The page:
Janis CIRKSIS was a displaced person (DP) after the Soviet union annexed Latvia and the Baltic states during WWII. This is a continuation in the series of letters that he received from his homeland, translated into English. To see the other letters in the series click HERE.
For more information on Latvian translations please see the Latvian Translations page.
This is the 20th Letter in the series.
A sincere greeting from the shores of the Amber Sea!!!
Dear Janis, I want to write a few lines to you today and also send best wishes for your namesday. I think you will receive them in time.
Here in your Homeland the spring is really starting now, which as you will remember, is late this year and made us wait quite long for its splendour and warmth. Only this morning can you feel that the buds on the cherry trees are opening, a few petals are showing. Last week the weather warmed up, but is still not really summery. You still can’t sunbathe or swim. I did start going barefoot yesterday though. The leaves on the birches have opened, on our birch by the barn too. That has now grown so big that it is twice as high as the buildings, and the larch the same. The buds on the other trees are still only swelling and opening. The oak tree by the well, which has the little linden tree next to it, has grown full and strong, in a few decades it will be really mighty. Yesterday and today the first buds of the jonquils and tulips are opening too, the bleeding-hearts are flowering. The early potatoes, which we had sprouted, are poking out of the ground too now, the carrots, beetroot, beans and peas are shooting. The strawberries are not flowering yet though. The gooseberries, the black and red currants are flowering. I have also finished weeding the garden. It will be a bit easier now, when I come back from the kolkhoz fields, I will not have to work in the garden. When it gets warmer, Mum will help with weeding our vegetable beds, those that we have now. She is looking after both piglets now, she gathers grass from the garden for them, she milks the goat and feeds the milk to the lambs, she cooks and so she is also quite busy at home. Also, when it was cold and she could not go outside yet, she knitted gloves. Dad and I go to work in the kolkhoz almost every day. It’s a struggle at the moment to finish the spring sowing, which is dragging on this year too, but we hope to finish next week. Last week we girls, such as we are here, spread the artificial fertiliser on the ploughed fields. The men sow and harrow. The tractors are a great help to us too, although there could be more of them, there are only a few for each kolkhoz. This year we will be growing a wide area of a new crop – corn. According to the plan it should grow here, but this year we have had an unusually cold and late spring… They have dug a big drain through the Ezerins’ meadows from the Kristus creek by the Kaupelis’ place right up to our place along the old meadow ditch, which has been straightened out though. The small excavator finished digging this morning. They are digging a river too, through the meadows that are on the sea side. So you see we have major land amelioration works happening!... And such, my dear brother, is the face of the locality and place of your birth, as far as it can be described in a letter. Spring, our most beautiful time of year, is beginning, summer will come soon, but you, on the other side of the globe, will have winter…This morning is especially beautiful and sunny, the air is full of fragrance and the twittering of birds. Mum has gone for a nap, father had to go help mark out the land for the corn, there will be people from Liepaja here today to help sow. And me – at this moment I am with you in my thoughts, my dear brother, and with all you others. We will wait eagerly for a letter from you! Sincere and loving greetings to you and all the others from me, mum and dad!!!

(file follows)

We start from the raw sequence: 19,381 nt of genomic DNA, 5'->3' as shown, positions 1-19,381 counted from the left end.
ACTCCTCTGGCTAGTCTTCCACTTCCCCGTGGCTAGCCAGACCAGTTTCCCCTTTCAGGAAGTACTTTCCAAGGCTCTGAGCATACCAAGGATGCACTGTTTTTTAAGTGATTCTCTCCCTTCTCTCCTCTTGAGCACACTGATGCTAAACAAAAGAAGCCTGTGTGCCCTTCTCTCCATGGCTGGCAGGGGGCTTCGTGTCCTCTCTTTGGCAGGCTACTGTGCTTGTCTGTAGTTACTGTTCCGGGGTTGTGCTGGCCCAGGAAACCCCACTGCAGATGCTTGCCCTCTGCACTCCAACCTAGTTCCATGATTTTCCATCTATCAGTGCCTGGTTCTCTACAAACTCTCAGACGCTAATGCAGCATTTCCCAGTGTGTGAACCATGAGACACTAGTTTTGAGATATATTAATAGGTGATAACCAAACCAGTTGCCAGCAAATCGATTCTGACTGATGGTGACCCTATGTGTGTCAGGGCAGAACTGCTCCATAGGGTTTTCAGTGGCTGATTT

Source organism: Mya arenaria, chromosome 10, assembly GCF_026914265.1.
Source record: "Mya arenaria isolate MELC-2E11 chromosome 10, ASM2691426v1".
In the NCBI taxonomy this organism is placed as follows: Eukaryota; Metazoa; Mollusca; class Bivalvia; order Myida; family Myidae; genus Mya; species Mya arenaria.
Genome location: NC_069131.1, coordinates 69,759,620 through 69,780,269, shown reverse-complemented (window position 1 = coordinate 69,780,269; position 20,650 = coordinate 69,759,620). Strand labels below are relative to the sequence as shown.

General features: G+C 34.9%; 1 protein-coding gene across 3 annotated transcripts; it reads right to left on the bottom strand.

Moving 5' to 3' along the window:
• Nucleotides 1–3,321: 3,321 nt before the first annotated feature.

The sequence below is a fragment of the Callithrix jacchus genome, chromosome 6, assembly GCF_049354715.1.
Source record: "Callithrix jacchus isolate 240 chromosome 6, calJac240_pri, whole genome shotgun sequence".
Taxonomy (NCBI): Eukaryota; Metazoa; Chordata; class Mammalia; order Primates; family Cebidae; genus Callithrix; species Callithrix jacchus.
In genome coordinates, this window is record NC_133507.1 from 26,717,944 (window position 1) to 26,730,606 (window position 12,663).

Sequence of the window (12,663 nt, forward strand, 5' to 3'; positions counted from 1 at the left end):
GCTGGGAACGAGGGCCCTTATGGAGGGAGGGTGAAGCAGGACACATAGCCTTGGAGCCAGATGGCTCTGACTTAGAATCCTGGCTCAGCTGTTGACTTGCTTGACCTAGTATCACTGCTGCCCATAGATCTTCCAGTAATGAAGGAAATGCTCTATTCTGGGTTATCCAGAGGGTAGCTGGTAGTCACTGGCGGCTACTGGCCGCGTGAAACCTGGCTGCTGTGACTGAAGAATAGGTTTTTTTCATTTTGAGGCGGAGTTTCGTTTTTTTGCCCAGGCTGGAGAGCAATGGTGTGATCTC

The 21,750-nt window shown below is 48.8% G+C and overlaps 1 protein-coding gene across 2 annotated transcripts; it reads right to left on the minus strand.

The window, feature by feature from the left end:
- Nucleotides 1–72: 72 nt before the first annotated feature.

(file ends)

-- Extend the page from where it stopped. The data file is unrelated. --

PS Mrs Kaupelis keeps asking and asking if you might know anything about her Janis. There are a few women here asking questions like that. If you are able to contact anyone, tell them that their families here are waiting for them to write.